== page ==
Do you notice a trend here? The Freedom from Religion Foundation sues the Federal Bureau of Prisons over their attempt to establish faith-based programs. That same group is suing the state of New Mexico and the Corrections Corporation of America to halt a faith-based prison program there. And as I've told you on BreakPoint, Barry Lynn and the Americans United for the Separation of Church and State have sued Prison Fellowship, the state of Iowa, and the InnerChange Freedom Initiative (IFI) for operating a faith-based program in Iowa.
It's hardly a coincidence that these lawsuits are popping up at a time when faith-based programs have received the support of President Bush. But this assault on faith-based programming goes beyond politics. It's a religious battle being waged by groups whose religion really is no religion. Our nation's prisons are merely the newest theater of operations in the campaign to scrub every influence of religion from American public life.
But there's something else at stake when it comes to removing religion from prisons, and it's critical: public safety. Each year, more than 600,000 inmates in the U.S. are released from prison. Within three years, two-thirds of them will be rearrested for new crimes involving new victims. As the recent report of the Commission on Safety and Abuse in America's Prisons found, the key to reducing recidivism, enhancing security within the prisons, and protecting the public is comprehensive rehabilitative programming.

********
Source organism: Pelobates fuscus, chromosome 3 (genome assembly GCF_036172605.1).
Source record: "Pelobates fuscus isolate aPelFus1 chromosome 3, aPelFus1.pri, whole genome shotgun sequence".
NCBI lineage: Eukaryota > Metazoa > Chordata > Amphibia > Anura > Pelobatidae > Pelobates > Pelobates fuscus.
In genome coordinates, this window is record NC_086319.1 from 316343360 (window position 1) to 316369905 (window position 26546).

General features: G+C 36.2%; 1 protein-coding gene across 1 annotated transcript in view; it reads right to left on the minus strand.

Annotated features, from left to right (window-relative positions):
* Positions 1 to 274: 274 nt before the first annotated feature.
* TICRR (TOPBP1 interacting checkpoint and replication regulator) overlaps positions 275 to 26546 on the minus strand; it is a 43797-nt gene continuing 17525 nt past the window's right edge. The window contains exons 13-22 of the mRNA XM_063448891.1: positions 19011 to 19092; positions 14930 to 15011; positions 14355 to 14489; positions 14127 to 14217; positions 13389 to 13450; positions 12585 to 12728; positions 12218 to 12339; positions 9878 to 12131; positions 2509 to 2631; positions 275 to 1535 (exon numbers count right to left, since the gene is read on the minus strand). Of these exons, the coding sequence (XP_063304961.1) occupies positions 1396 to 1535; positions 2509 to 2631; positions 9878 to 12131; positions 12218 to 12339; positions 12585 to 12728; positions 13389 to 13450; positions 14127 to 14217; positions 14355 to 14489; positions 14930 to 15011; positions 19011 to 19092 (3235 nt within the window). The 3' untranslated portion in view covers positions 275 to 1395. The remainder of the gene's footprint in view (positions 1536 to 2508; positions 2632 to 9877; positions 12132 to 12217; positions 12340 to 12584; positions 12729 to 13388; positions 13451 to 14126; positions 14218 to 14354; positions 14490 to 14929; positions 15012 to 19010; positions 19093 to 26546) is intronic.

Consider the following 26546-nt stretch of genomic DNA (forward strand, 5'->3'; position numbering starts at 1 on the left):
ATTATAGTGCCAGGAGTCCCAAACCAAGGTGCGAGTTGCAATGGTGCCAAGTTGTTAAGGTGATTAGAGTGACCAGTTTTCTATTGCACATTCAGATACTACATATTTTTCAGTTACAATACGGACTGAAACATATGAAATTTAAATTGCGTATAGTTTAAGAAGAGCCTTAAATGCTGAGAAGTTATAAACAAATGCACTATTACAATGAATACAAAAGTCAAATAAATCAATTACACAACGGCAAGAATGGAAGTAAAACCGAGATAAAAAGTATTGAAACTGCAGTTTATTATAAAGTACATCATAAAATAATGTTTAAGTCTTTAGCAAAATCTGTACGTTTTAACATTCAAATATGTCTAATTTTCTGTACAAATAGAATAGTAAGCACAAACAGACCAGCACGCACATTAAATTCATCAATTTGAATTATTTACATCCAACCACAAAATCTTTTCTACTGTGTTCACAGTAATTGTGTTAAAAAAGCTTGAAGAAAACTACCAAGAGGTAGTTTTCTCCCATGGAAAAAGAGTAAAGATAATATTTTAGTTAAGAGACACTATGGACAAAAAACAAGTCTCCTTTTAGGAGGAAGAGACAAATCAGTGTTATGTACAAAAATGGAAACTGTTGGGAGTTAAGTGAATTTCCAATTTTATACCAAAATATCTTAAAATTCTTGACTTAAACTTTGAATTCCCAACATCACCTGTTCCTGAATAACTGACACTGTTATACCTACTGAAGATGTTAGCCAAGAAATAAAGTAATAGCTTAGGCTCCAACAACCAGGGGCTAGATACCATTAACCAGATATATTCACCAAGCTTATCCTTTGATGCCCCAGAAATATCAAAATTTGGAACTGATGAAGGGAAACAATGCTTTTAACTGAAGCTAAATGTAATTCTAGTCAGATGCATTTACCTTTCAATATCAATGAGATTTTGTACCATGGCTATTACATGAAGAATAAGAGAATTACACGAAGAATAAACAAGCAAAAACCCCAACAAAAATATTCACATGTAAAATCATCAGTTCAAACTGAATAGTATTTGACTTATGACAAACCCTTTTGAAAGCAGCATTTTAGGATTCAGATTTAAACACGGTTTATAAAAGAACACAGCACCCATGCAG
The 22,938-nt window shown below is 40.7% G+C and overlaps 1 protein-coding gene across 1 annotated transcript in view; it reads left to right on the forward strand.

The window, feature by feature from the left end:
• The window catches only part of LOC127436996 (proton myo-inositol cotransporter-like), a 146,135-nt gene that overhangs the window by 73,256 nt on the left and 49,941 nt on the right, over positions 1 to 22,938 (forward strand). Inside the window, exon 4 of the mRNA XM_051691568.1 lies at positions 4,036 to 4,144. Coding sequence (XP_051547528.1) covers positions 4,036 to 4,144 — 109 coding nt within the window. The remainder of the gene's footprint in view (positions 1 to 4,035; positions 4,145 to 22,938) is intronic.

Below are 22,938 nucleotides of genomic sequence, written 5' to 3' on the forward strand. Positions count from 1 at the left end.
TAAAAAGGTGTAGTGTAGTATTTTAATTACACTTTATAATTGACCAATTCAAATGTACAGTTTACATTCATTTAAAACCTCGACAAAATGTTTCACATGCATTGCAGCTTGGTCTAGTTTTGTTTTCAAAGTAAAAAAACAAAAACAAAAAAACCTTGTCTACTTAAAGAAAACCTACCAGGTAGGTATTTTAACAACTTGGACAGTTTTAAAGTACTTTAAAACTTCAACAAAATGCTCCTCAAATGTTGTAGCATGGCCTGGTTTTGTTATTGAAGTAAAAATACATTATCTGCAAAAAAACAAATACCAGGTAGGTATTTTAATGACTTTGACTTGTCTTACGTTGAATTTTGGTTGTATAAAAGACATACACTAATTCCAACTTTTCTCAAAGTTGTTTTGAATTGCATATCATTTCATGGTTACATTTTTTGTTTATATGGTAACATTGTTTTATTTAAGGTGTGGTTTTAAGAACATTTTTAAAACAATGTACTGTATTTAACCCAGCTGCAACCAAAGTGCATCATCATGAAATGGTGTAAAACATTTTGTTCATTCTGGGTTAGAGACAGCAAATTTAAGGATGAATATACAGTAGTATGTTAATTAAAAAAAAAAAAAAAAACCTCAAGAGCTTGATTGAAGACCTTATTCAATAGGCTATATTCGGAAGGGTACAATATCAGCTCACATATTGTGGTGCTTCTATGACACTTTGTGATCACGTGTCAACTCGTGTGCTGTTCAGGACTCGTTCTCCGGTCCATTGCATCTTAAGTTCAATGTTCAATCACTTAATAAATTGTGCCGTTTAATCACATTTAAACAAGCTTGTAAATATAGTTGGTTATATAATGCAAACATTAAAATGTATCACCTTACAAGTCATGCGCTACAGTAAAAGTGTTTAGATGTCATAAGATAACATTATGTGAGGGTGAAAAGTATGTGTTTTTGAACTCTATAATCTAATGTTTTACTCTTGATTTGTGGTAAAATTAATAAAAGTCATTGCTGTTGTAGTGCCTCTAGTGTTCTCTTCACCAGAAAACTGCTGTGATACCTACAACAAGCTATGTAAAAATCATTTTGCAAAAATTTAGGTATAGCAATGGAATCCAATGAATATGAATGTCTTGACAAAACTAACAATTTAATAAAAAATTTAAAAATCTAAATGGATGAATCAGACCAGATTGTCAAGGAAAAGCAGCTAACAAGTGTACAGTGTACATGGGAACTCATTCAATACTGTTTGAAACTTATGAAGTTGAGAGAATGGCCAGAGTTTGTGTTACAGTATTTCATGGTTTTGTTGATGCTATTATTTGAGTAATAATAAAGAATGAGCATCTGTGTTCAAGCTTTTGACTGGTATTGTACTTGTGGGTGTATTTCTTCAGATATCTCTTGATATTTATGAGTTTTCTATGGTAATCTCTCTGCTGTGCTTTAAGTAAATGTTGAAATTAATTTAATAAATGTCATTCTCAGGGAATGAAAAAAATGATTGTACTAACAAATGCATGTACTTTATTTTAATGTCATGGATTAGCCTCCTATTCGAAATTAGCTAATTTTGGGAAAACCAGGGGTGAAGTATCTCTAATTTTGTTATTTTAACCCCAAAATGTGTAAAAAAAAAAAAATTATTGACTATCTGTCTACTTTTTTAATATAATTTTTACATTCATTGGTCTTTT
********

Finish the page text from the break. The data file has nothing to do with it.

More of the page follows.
And that's exactly what the faith-based IFI Initiative offers. An independent study by the University of Pennsylvania has confirmed it. It shows that graduates of IFI's program in Texas were far less likely to return to prison within two years than inmates who did not graduate from IFI. So it's especially disturbing that a federal judge in Iowa would order the program shut down.
If states are prohibited from working with faith-based organizations to reduce recidivism, where are cash-strapped correctional officials going to turn for help? Consider IFI's post-release programming. The judge in Iowa himself admitted that "no other [Iowa] Department of Corrections therapeutic community treatment program comes close to offering the focused, extensive aftercare programming available to inmates in InnerChange."
That's why correctional officials across the U.S. want IFI. Not for its religious content, but for its success in helping the state to reduce recidivism and protect the public. The judge in Iowa acknowledged that correctional officials simply can't afford to replicate a program like IFI.
By removing faith-based programs from prisons, we're tying the hands of corrections officials and hurting the public. But more than that, we are punishing prisoners who, maybe for the first time, want to change their life, or have hope that they can leave prison and stay crime-free. That's a hope that Chuck Colson and I have seen in the eyes of thousands of prisoners across this country.
Prison Fellowship and IFI are appealing the judge's ruling to shut down IFI. And BreakPoint will keep you informed about the progress of the case, because the battle over faith in our prisons is one America can't afford to lose. It's about faith and public safety.
F rom BreakPoint®, June 30, 2006, Copyright 2006, Prison Fellowship Ministries. Reprinted with the permission of Prison Fellowship Ministries. All rights reserved. May not be reproduced or distributed without the express written permission of Prison Fellowship Ministries. BreakPoint® and Prison Fellowship Ministries® are registered trademarks of Prison Fellowship Ministries.